July 12, 2020

The Council

A modern day council!

I’m no scholar in the area of jurisprudence. I have an intuitive problem with double jeopardy. What justifies this moral position? I mean it does seem problematic to charge a man infinite times with the same crime. But certain cases make us question whether we should invoke another principle. Here is double jeopardy:

The Double Jeopardy Clause in the Fifth Amendment to the US Constitution prohibits anyone from being prosecuted twice for substantially the same crime. The relevant part of the Fifth Amendment states, “No person shall . . . be subject for the same offense to be twice put in jeopardy of life or limb . . . . “

Scope of the Double Jeopardy Rule

Not every sanction qualifies under the Double Jeopardy rule. Typically, only sanctions which can be considered as “punishment” would qualify under the rule.


What if at a later time we acquire evidence that incriminates an individual? Suppose a video is discovered of a crime and we can identify the person as the individual that was let out? It seems intuitive for us to sentence that person with the crime still. 

In Canada, a similar thing occurred where a woman signed an agreement with her prosecutors and received 12 years for rape, murder, and covering up other rapes of her former husband. Here are the basic facts of the case:

The tapes, which have been shown to the jury, contain a six-minute segment in which Homolka and Bernardo sexually assault her drugged and unconscious 15-year-old sister, Tammy, who choked to death on her own vomit shortly after the attack ended early on the morning of Dec. 24, 1990. There is also footage from a similar incident with another teenaged girl known only as Jane Doe, who survived the attack and is expected to testify against Bernardo. Homolka’s deal shields her from prosecution, however, for these incidents or any other crimes, provided she disclosed her involvement. …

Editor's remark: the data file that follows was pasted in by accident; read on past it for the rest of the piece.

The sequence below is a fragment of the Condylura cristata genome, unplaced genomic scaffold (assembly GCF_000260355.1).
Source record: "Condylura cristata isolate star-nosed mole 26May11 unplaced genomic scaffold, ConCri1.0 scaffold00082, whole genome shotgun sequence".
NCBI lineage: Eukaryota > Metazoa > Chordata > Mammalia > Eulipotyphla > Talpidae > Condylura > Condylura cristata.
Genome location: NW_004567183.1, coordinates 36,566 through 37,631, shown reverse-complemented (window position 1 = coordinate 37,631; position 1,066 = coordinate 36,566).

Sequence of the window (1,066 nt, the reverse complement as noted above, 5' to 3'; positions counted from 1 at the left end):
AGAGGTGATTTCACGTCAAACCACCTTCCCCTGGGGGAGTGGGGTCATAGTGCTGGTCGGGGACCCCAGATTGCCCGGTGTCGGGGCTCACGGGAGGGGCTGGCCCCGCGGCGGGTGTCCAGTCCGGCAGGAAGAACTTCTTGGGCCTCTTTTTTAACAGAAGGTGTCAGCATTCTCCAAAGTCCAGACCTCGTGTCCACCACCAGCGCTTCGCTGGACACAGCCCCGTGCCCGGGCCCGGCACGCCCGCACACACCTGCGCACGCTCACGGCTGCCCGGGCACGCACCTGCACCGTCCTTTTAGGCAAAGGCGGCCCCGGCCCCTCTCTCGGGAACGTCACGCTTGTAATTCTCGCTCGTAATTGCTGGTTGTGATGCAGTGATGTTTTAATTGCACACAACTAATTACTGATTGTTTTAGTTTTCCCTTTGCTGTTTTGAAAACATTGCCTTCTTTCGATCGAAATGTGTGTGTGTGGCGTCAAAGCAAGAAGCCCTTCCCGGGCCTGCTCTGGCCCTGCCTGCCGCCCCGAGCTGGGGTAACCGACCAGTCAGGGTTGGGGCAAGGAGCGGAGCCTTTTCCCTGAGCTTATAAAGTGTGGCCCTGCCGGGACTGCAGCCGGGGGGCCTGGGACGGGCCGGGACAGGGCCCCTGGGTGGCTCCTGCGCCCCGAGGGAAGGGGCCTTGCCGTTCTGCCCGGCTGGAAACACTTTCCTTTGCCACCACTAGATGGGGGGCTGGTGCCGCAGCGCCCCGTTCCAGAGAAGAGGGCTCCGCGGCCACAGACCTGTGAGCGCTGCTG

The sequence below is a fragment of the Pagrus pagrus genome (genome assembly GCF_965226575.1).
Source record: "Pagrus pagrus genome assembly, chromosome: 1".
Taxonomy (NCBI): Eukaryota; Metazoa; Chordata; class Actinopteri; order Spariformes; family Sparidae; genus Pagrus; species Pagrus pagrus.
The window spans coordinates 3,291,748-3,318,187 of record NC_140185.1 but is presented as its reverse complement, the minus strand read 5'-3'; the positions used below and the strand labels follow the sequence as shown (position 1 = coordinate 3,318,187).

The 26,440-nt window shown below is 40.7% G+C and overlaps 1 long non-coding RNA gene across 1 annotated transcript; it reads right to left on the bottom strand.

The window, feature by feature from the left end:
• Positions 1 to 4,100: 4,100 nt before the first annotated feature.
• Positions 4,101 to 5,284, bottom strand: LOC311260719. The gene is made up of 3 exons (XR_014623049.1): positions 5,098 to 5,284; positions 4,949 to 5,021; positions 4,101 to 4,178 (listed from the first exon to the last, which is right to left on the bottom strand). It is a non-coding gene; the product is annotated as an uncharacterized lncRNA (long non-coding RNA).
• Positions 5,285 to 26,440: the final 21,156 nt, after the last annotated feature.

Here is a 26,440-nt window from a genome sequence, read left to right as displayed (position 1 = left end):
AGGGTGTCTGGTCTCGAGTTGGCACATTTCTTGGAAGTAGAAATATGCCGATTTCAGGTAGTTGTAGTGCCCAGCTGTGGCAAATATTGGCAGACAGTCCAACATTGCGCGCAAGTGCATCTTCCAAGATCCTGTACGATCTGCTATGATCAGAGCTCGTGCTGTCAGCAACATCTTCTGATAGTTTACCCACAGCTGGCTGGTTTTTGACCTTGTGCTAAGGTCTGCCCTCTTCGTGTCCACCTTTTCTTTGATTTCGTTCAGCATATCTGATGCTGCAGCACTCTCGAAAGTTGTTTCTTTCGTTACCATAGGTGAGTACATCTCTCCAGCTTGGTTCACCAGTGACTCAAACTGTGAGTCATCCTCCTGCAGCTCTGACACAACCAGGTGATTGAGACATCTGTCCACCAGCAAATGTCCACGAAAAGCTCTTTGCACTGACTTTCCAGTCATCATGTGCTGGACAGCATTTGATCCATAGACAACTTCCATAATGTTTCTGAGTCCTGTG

Homolka spent her first week on the stand dealing with events from October, 1987, when she met Bernardo, until the June, 1991, death of 14-year-old Mahaffy, her wedding two weeks later, and the August, 1991, assault on Jane Doe. She then provided a riveting account of the final horror-filled days of 15-year-old French, whom she and Bernardo kidnapped on April 16, 1992, while the teenager was walking home from school. They held her for almost 72 hours in their St. Catharines bungalow, where she was sexually assaulted and savagely beaten, before murdering her on the morning of April 19 – Easter Sunday – because they were expected later that day at her parents’ house for a family dinner. Homolka testified that she could have released French on two occasions when Bernardo went out for food, but decided against it because she was frightened of having to deal with the police, or her enraged husband.


Stashed away in the roof of their Port Dalhousie home were the incriminating videotapes. Homolka revelling in her twisted debauchery.

And despite Homolka lying and breaking her end of the deal, the Crown chose not to renege on the deal which would have seen the veterinary assistant jailed for life.

Instead, the cold-hearted killer was a beneficiary of Attorney General Marion Boyd, who saw Homolka as a victim.

Boyd would not budge from her preferred narrative.

Homolka did all of her 12 years — in relative luxury compared to her husband locked away in the dreary and drafty, now-closed Kingston Penitentiary. She enjoyed conjugal visits and lesbian affairs while caged.

DEAL WITH THE DEVIL: 25 years since Karla Homolka skated

Karla Leanne Homolka (born May 4, 1970), also known as Leanne Teale,[2] is a Canadian serial killer who, with her first husband Paul Bernardo, raped and murdered at least three minors. She attracted worldwide media attention when she was convicted of manslaughter following a plea bargain in the 1991 and 1992 rape-murders of two Ontario teenage girls, Leslie Mahaffy and Kristen French, as well as the rape and death of her sister Tammy.

However, videotapes of the crimes surfaced after the plea bargain and demonstrated that she was a more active participant than she had claimed.[5][6] As a result, the deal that she had struck with prosecutors was dubbed in the Canadian press the “Deal with the Devil”. Public outrage about Homolka’s plea deal continued until her high-profile release from prison in 2005.


It seems that she should have been imprisoned for life, but given an arbitrary agreement she had an easy 12 years and is currently free and living in Canada. 

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